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Janus kinase

From Wikipedia, the free encyclopedia

Janus kinase (JAK) is a family of intracellular, non-receptor tyrosine kinases that transduce cytokine-mediated signals via the JAK-STAT pathway. They were initially named "just another kinase" 1 and 2 (since they were just two of many discoveries in a PCR-based screen of kinases),[1] but were ultimately published as "Janus kinase". The name is taken from the two-faced Roman god of beginnings, endings and duality, Janus, because the JAKs possess two near-identical phosphate-transferring domains. One domain exhibits the kinase activity, while the other negatively regulates the kinase activity of the first.


Overview of signal transduction pathways involved in apoptosis

The four JAK family members are:

Transgenic mice that do not express JAK1 have defective responses to some cytokines, such as interferon-gamma.[2] JAK1 and JAK2 are involved in type II interferon (interferon-gamma) signalling, whereas JAK1 and TYK2 are involved in type I interferon signalling. Mice that do not express TYK2 have defective natural killer cell function.[3]


The JAK-STAT system consists of three main components: (1) a receptor (green), which penetrates the cell membrane; (2) Janus kinase (JAK) (yellow), which is bound to the receptor, and; (3) Signal Transducer and Activator of Transcription (STAT) (blue), which carries the signal into the nucleus and DNA. The red dots are phosphates. After the cytokine binds to the receptor, JAK adds a phosphate to (phosphorylates) the receptor. This attracts the STAT proteins, which are also phosphorylated and bind to each other, forming a pair (dimer). The dimer moves into the nucleus, binds to the DNA, and causes transcription of genes. Enzymes that add phosphate groups are called protein kinases.

Since members of the type I and type II cytokine receptor families possess no catalytic kinase activity, they rely on the JAK family of tyrosine kinases to phosphorylate and activate downstream proteins involved in their signal transduction pathways. The receptors exist as paired polypeptides, thus exhibiting two intracellular signal-transducing domains.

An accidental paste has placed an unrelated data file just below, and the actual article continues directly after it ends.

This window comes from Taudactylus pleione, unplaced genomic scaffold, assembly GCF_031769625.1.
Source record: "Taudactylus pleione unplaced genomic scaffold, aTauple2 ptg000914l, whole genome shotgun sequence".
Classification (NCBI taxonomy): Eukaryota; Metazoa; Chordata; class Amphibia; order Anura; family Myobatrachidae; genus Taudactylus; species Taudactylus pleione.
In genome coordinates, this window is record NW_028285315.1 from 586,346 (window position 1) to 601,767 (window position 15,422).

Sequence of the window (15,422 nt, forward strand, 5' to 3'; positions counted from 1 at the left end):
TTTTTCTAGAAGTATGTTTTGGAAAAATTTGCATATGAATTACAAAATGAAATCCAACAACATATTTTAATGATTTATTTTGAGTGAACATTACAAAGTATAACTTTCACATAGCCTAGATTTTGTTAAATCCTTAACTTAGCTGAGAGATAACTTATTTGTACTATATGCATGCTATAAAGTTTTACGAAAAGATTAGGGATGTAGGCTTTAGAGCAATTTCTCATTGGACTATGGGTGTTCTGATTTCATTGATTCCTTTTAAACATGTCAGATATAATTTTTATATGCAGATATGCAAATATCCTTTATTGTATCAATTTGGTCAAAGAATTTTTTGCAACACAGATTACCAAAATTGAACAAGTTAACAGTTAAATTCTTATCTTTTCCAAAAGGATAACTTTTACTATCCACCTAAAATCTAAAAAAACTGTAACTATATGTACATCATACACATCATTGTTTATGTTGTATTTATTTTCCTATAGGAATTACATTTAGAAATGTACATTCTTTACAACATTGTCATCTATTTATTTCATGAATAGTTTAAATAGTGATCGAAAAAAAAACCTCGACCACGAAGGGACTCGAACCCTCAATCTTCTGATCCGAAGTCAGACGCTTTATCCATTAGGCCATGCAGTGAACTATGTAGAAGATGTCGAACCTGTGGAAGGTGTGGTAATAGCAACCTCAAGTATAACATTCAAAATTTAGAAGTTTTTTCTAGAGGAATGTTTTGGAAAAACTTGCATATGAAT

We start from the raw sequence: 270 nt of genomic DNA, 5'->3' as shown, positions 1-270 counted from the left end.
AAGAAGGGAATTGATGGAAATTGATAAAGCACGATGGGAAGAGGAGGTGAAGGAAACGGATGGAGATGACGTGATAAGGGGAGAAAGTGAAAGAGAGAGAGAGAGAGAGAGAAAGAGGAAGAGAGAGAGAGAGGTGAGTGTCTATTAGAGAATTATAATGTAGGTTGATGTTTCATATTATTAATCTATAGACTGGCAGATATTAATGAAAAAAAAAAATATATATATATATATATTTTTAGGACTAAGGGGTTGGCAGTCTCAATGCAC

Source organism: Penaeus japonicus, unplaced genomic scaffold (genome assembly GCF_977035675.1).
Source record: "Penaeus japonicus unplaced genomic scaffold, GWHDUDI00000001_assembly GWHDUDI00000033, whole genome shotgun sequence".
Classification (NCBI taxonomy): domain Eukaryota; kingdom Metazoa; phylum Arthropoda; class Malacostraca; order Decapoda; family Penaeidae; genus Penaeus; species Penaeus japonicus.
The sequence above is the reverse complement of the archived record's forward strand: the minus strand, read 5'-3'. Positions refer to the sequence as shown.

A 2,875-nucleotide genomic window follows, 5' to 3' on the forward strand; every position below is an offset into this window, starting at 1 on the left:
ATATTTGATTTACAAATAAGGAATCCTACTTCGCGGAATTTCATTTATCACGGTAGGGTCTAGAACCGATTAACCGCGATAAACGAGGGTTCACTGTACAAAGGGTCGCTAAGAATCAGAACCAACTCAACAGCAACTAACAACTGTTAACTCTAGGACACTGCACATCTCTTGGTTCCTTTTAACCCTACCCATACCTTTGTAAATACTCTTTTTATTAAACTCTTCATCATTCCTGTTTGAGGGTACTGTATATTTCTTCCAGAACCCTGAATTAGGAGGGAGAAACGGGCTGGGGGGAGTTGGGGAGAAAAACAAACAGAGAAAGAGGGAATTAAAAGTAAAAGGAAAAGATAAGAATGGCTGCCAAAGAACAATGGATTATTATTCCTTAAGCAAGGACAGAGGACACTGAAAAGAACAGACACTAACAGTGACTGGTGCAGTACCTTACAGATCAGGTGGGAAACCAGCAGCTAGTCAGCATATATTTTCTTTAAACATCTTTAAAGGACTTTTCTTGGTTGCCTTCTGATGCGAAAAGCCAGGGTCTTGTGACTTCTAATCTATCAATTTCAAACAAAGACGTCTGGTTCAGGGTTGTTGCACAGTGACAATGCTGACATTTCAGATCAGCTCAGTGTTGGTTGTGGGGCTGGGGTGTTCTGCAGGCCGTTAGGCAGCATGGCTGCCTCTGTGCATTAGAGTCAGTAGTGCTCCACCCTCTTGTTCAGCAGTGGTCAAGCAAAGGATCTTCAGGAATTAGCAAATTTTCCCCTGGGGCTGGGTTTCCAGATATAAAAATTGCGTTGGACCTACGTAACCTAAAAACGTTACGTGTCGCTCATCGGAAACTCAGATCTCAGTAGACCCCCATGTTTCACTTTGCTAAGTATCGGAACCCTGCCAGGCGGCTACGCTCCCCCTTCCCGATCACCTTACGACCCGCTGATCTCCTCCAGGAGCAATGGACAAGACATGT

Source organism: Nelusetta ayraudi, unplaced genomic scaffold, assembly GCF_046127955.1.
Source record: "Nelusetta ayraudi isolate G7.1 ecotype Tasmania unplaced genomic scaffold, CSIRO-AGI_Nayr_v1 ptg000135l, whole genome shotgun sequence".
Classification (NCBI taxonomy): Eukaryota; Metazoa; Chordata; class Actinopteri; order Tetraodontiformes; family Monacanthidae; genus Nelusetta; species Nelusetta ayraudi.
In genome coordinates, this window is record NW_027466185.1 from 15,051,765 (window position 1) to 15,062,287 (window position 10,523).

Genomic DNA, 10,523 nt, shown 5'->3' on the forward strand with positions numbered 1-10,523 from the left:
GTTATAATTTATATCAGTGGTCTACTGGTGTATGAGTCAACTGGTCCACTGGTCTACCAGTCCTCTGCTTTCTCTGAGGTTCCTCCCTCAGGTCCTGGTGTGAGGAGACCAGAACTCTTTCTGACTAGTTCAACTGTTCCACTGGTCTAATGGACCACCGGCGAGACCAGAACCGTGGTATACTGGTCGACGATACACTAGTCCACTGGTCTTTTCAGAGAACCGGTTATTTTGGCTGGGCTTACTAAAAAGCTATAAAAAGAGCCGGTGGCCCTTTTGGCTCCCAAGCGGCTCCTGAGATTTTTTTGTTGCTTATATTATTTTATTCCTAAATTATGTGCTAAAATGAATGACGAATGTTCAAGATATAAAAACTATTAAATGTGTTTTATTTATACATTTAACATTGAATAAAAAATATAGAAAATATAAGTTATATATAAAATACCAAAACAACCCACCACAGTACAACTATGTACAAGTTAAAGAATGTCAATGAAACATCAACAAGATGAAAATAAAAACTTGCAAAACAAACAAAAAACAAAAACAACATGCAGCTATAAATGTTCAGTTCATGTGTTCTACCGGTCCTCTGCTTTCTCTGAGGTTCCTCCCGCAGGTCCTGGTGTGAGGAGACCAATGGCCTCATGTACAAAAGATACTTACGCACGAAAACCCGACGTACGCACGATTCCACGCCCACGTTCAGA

JAKs associate with a proline-rich region in each intracellular domain that is adjacent to the cell membrane and called a box1/box2 region. After the receptor associates with its respective cytokine/ligand, it goes through a conformational change, bringing the two JAKs close enough to phosphorylate each other. The JAK autophosphorylation induces a conformational change within itself, enabling it to transduce the intracellular signal by further phosphorylating and activating transcription factors called STATs (Signal Transducer and Activator of Transcription, or Signal Transduction And Transcription).[4] The activated STATs dissociate from the receptor and form dimers before translocating to the cell nucleus, where they regulate transcription of selected genes.

Some examples of the molecules that use the JAK/STAT signaling pathway are colony-stimulating factor, prolactin, growth hormone, and many cytokines. Janus Kinases have also been reported to have a role in the maintenance of X chromosome inactivation.[5]

Clinical significance


JAK inhibitors are used for the treatment of atopic dermatitis and rheumatoid arthritis. They are also being studied in psoriasis, polycythemia vera, alopecia, essential thrombocythemia, ulcerative colitis, myeloid metaplasia with myelofibrosis and vitiligo.[6][7] Examples are tofacitinib, baricitinib, upadacitinib and filgotinib.[8]